Well, we know for a fact that threat actors care about this one. Which means that if your organization uses the FortiNAC access solution, you likely have a lot of catching up to do in the caring department. We try to abstain from determining the criticality of a CVE based on CVSS alone; however, this one is a stunner with a 9.8 out of 10. This high score is primarily because it is very trivial to exploit. The unsanitized upload is processed with a script (Figure 5), which changes the directory (cd) to the root folder, allowing the extraction to write to any location. Then, the vulnerable script instructs the unzip command to overwrite any existing files without confirmation with the -o flag.
With the simplicity of the vulnerability, there are already multiple POCs available on the web, and I would expect to see many scanners looking for vulnerable versions to exploit over the internet. One indicator of compromise (IoC) to look for is the line "Running config ApplianceXML" in the log file "/bsc/logs/output.master."
What can I do?
It is imperative to patch the system as soon as possible. You can find all affected versions and patch information here. As no available workarounds exist at the time of this writing, patching is the only surefire remediation for this vulnerability. That being said, Trellix Network Security also has your back with detection for CVE-2022-39952 via rule "Fortinet Fortinac CVE-2022-39952 keyUpload.jsp RCE." Those using Trellix IPS are also covered via signature ID 0x452c4b00.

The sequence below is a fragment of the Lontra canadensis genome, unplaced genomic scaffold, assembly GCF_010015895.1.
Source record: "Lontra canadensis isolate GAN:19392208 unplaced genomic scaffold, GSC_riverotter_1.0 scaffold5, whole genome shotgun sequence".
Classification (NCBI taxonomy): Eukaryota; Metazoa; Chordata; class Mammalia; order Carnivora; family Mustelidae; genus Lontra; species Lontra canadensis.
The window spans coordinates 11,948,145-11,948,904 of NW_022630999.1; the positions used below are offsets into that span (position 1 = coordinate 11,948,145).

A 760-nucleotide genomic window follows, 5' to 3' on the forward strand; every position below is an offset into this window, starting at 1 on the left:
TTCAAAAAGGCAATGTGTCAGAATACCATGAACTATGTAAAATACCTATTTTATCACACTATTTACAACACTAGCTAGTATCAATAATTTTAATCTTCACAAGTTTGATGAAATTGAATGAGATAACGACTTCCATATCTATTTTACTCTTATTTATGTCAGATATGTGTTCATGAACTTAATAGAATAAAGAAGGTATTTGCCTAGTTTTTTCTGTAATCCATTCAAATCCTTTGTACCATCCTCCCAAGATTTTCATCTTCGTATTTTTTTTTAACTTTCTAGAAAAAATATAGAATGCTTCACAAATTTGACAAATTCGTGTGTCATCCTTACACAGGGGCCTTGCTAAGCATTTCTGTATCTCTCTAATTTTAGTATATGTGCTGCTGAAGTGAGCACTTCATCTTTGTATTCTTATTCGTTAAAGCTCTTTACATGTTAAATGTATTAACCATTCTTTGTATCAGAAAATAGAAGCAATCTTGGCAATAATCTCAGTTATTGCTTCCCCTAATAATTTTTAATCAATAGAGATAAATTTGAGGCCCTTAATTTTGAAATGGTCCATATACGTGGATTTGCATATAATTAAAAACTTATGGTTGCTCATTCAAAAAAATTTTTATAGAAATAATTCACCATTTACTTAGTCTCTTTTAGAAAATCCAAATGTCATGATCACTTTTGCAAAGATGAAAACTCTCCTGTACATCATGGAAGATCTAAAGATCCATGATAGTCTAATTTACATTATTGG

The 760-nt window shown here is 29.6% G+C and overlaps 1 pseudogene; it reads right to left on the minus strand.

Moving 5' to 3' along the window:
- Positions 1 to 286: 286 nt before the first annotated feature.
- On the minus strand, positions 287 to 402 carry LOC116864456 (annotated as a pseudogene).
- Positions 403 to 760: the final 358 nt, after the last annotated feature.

CVE-2023-25136: Good thing my organization is still running OpenSSH v0.11
What is it?
This vulnerability was introduced in version 9.1 of OpenSSH, allowing an unauthenticated user to crash the service via a double-free bug. Currently, the exploitation attempts have only resulted in a Denial of Service (DoS); however, this bug has excellent potential, as the attacker can control the instruction pointer (IP/RIP). This also jibes with the CVSSv3 rating, which has Integrity and Confidentiality impacts both marked as High, which is not common for a simple DoS. We will be keeping a close eye on this CVE to see if anyone can make a useful exploit out of it.